When it comes to health “it is better to prepare rather than repair” — this is something Colin L. Yarham firmly believes. And the belief is not without reason.
As someone who has worked in the area of school health programmes for several years, Mr. Yarham of non-governmental organisation Health Education and Promotion International, left his home in Australia over a decade ago to come to Tamil Nadu and work towards improving the health of school children.
He helped in the development of the Tamil Nadu Schools Total Health Programme, which subsequently was integrated with the State government syllabus. It was recently updated to include a host of aspects about every child's physical, mental and emotional well-being.
In 2003, a government order was issued, making it mandatory for schools to teach the Tamil Nadu Schools Total Health Programme as an examinable syllabus subject for two periods per week in classes I to XII.
In the syllabus prepared and now, updated by Mr.Yarham's team, a range of topics, from nutrition, environmental health and dangers of substance abuse, to social health, safety aspects and consumer health, have been covered in detail with suitable examples and illustrations.
“Children's health is vital in public health. While preparing the syllabus, we involved school heads, District Institute of Educational and Training (DIET) faculty, teachers and health workers. We thought it was important that the syllabus is written by people who will use it,” says Mr. Yarham.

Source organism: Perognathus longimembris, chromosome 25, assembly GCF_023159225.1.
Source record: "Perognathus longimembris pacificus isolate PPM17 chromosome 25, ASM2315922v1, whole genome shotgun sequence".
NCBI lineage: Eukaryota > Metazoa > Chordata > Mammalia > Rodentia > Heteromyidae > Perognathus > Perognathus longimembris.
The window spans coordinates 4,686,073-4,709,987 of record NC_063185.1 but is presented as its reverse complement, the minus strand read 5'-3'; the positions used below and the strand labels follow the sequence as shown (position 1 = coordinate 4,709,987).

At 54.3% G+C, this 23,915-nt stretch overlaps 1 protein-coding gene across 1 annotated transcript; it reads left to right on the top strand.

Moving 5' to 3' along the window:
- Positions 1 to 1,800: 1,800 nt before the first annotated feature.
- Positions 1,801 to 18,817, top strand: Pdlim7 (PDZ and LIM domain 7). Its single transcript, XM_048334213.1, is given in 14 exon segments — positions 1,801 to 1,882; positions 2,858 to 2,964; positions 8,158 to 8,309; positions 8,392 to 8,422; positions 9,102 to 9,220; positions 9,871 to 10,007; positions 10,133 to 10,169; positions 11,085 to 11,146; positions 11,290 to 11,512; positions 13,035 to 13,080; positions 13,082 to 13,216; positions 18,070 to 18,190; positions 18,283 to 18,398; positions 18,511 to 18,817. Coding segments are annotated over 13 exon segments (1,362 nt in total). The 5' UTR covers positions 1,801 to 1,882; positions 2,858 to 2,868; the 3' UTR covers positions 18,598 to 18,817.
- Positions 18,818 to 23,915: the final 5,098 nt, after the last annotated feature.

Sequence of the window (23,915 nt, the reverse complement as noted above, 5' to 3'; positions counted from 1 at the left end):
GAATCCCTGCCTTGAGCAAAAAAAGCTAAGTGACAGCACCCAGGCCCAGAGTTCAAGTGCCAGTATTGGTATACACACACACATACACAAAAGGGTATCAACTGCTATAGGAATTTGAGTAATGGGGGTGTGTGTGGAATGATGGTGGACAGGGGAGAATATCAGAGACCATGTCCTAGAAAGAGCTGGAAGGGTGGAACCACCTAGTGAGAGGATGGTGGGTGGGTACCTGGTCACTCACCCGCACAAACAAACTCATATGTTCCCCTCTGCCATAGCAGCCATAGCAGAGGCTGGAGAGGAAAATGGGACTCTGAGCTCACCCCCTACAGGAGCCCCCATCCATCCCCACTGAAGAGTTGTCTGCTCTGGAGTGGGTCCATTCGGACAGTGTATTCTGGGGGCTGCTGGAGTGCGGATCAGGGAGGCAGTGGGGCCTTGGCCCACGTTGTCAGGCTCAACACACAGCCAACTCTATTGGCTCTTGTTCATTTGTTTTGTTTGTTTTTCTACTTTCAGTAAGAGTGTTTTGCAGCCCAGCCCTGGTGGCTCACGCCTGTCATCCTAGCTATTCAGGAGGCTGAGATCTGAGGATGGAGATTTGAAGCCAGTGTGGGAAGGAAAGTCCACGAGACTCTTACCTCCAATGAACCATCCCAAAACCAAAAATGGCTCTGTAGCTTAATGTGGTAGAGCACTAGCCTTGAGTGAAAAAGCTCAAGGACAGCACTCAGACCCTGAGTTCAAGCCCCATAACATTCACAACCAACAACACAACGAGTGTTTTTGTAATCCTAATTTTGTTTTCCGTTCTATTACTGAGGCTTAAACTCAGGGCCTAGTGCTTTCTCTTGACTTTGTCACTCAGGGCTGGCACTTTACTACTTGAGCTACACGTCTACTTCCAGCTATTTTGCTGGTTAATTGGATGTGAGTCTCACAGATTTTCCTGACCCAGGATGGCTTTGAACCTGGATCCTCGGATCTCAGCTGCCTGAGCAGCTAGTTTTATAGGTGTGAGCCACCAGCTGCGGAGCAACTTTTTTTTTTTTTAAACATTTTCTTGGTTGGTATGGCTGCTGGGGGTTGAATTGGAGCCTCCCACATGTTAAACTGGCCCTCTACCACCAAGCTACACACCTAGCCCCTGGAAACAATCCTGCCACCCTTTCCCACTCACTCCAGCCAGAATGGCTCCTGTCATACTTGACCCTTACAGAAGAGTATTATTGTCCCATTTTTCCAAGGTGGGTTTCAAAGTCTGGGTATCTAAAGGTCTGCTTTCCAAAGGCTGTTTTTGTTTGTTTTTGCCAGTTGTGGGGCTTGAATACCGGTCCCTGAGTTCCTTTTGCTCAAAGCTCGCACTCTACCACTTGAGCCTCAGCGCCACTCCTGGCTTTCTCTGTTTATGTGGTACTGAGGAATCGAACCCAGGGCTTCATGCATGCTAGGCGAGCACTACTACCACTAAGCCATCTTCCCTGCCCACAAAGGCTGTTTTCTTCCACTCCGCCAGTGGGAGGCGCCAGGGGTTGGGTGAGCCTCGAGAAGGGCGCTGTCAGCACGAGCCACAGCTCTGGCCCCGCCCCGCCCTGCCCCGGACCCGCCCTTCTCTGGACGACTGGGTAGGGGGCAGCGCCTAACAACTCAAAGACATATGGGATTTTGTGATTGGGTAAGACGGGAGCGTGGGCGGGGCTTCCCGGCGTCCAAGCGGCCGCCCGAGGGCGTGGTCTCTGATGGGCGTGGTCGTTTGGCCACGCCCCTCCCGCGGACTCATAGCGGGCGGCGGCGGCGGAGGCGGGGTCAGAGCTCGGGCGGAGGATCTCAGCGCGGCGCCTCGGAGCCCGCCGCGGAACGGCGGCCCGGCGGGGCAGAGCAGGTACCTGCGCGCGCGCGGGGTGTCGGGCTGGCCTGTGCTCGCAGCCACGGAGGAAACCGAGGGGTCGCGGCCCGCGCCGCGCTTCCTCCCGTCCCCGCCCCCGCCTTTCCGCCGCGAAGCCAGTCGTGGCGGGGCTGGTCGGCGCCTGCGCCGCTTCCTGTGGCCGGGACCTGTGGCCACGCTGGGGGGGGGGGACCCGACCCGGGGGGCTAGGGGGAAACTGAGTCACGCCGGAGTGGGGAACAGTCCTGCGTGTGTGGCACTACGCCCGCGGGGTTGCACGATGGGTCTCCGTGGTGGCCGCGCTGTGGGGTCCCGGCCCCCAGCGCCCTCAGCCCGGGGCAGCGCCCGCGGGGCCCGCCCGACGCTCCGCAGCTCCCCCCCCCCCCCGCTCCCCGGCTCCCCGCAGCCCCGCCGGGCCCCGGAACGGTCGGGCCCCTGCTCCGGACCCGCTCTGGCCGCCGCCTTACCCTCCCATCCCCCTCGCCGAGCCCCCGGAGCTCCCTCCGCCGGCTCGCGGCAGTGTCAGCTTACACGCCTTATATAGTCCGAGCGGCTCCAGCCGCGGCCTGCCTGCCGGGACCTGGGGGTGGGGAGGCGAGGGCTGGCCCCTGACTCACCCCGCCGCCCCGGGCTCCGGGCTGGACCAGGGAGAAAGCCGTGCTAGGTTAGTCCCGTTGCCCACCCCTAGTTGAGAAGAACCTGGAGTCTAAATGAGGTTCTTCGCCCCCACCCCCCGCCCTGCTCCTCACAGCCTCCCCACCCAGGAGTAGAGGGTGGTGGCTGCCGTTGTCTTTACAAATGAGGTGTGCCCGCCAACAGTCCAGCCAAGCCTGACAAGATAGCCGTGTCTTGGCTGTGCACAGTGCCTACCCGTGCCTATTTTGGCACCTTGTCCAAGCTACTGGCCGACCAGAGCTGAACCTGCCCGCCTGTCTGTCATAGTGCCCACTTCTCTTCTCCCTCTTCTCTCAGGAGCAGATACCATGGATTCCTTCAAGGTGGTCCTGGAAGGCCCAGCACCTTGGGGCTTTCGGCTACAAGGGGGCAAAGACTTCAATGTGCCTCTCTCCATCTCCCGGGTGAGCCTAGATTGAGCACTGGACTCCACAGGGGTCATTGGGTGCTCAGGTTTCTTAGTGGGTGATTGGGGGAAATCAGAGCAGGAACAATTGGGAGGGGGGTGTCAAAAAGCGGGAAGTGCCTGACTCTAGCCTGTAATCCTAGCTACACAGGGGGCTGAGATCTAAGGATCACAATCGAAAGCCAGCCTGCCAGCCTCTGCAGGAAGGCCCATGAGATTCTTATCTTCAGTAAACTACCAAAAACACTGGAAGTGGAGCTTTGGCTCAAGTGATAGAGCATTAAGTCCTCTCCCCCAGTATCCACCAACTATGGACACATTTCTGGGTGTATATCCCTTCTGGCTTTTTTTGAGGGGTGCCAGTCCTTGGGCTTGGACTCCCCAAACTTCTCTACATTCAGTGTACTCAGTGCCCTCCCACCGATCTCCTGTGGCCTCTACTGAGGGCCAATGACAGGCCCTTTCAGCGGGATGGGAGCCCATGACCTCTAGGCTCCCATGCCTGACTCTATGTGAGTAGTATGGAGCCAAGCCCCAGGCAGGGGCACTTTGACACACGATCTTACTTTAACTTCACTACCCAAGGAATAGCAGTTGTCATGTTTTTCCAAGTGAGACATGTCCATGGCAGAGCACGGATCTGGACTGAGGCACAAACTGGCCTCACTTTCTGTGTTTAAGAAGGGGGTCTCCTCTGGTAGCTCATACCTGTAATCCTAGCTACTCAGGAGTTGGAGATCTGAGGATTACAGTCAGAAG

He recently held discussions with officials of the State's School Education Department and the Ministry of Human Resource Development on how the revised syllabus could be included in schools effectively.
“Now, we are eager to have this comprehensive, updated programme implemented in schools. It has been designed in such a way that every child who is part of it feels ‘It is about me' and recognises its relevance and importance,” he says.
Emphasising that the new syllabus would involve not just students and teachers, but also family and community, Mr. Yarham says the programme is based on a child-centred, action-oriented teaching and learning methods. “Otherwise, one may not know when to start teaching about AIDS. How do you teach children to care for others? If we say we love children, we must be doing something about it,” he adds.